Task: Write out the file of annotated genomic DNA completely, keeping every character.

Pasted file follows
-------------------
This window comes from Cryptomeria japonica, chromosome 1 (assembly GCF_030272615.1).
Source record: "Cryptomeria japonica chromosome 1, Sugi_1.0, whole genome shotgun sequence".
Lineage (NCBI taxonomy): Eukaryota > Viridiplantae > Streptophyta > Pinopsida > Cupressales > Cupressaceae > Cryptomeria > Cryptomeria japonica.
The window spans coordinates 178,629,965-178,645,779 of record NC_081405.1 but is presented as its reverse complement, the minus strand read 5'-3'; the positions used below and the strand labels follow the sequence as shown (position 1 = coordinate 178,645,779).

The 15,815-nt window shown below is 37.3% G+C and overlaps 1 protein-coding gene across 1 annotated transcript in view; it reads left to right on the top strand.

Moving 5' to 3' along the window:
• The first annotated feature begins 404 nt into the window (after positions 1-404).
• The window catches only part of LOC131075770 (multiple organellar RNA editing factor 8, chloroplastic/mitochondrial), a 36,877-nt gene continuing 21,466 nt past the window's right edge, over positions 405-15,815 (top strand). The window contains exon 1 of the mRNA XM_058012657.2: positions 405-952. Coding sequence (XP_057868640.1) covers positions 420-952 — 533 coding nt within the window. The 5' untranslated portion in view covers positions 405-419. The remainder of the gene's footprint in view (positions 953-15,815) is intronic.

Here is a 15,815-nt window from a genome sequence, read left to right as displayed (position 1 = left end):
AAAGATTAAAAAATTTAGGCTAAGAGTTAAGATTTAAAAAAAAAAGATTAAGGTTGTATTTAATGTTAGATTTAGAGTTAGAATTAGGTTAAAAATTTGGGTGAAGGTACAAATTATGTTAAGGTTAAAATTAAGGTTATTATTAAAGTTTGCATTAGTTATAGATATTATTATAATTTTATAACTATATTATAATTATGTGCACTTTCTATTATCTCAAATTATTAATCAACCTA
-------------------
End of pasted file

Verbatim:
This window comes from Cryptomeria japonica, chromosome 1 (assembly GCF_030272615.1).
Source record: "Cryptomeria japonica chromosome 1, Sugi_1.0, whole genome shotgun sequence".
Lineage (NCBI taxonomy): Eukaryota > Viridiplantae > Streptophyta > Pinopsida > Cupressales > Cupressaceae > Cryptomeria > Cryptomeria japonica.
The window spans coordinates 178,629,965-178,645,779 of record NC_081405.1 but is presented as its reverse complement, the minus strand read 5'-3'; the positions used below and the strand labels follow the sequence as shown (position 1 = coordinate 178,645,779).

The 15,815-nt window shown below is 37.3% G+C and overlaps 1 protein-coding gene across 1 annotated transcript in view; it reads left to right on the top strand.

Moving 5' to 3' along the window:
• The first annotated feature begins 404 nt into the window (after positions 1-404).
• The window catches only part of LOC131075770 (multiple organellar RNA editing factor 8, chloroplastic/mitochondrial), a 36,877-nt gene continuing 21,466 nt past the window's right edge, over positions 405-15,815 (top strand). The window contains exon 1 of the mRNA XM_058012657.2: positions 405-952. Coding sequence (XP_057868640.1) covers positions 420-952 — 533 coding nt within the window. The 5' untranslated portion in view covers positions 405-419. The remainder of the gene's footprint in view (positions 953-15,815) is intronic.

Here is a 15,815-nt window from a genome sequence, read left to right as displayed (position 1 = left end):
AAAGATTAAAAAATTTAGGCTAAGAGTTAAGATTTAAAAAAAAAAGATTAAGGTTGTATTTAATGTTAGATTTAGAGTTAGAATTAGGTTAAAAATTTGGGTGAAGGTACAAATTATGTTAAGGTTAAAATTAAGGTTATTATTAAAGTTTGCATTAGTTATAGATATTATTATAATTTTATAACTATATTATAATTATGTGCACTTTCTATTATCTCAAATTATTAATCAACCTA